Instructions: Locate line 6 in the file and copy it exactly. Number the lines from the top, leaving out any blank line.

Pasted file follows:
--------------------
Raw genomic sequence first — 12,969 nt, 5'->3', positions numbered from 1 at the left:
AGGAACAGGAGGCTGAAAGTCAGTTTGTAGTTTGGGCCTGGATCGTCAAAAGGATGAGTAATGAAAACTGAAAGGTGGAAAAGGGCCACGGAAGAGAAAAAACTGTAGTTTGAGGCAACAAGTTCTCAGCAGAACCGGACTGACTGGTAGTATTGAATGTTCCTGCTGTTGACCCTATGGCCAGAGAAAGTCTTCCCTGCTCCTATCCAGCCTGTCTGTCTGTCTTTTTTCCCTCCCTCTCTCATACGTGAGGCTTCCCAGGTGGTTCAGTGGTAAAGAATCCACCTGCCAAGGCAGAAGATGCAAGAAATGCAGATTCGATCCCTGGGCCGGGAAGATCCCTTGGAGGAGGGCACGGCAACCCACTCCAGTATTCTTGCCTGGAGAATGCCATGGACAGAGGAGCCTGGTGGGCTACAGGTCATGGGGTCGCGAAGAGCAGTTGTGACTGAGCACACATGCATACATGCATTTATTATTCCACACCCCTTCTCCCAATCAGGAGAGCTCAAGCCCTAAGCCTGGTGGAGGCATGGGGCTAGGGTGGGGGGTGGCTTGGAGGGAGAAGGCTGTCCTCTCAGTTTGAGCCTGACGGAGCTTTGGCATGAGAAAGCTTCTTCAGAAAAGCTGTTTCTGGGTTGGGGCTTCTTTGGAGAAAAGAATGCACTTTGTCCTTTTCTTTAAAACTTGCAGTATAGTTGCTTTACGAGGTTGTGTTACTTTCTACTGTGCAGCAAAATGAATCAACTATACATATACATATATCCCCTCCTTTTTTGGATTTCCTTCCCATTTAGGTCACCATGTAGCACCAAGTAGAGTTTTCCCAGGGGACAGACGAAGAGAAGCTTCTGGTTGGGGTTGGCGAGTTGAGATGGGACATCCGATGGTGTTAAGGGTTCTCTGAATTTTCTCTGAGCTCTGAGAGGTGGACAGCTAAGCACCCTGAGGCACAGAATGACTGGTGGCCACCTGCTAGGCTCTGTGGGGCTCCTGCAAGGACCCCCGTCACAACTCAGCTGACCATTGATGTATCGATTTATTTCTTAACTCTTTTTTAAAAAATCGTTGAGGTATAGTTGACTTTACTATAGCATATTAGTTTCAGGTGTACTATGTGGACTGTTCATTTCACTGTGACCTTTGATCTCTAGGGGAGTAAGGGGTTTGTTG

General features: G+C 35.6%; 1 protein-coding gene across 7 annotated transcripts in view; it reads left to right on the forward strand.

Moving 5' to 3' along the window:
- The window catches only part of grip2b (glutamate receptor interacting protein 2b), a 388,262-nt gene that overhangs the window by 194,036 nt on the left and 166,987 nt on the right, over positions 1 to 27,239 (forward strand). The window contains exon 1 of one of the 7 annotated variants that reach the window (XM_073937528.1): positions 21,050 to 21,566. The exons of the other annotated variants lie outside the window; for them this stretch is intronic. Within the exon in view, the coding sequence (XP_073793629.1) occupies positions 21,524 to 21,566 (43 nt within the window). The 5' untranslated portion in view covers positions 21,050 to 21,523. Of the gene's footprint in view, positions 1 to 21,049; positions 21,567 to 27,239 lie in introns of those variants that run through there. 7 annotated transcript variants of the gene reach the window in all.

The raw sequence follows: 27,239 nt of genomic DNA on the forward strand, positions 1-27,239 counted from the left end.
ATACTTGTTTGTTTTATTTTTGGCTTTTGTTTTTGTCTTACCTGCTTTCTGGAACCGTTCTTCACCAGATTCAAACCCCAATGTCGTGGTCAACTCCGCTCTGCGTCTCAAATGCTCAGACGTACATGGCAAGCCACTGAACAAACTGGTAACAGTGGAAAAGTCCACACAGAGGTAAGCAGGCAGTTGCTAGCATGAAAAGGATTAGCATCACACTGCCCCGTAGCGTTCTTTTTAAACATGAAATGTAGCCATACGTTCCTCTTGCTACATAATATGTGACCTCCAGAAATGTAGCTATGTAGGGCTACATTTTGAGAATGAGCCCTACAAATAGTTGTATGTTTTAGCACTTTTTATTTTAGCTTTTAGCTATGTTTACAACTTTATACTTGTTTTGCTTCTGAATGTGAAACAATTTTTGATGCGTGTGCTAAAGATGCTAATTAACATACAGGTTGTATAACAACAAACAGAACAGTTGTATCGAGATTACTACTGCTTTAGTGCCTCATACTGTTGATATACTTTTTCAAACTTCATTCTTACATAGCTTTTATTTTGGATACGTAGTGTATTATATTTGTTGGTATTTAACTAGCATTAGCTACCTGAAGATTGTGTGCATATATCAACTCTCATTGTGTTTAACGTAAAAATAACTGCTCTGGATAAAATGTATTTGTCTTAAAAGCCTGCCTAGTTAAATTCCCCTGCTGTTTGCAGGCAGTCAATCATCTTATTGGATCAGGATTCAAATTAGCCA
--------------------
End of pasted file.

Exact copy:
The raw sequence follows: 27,239 nt of genomic DNA on the forward strand, positions 1-27,239 counted from the left end.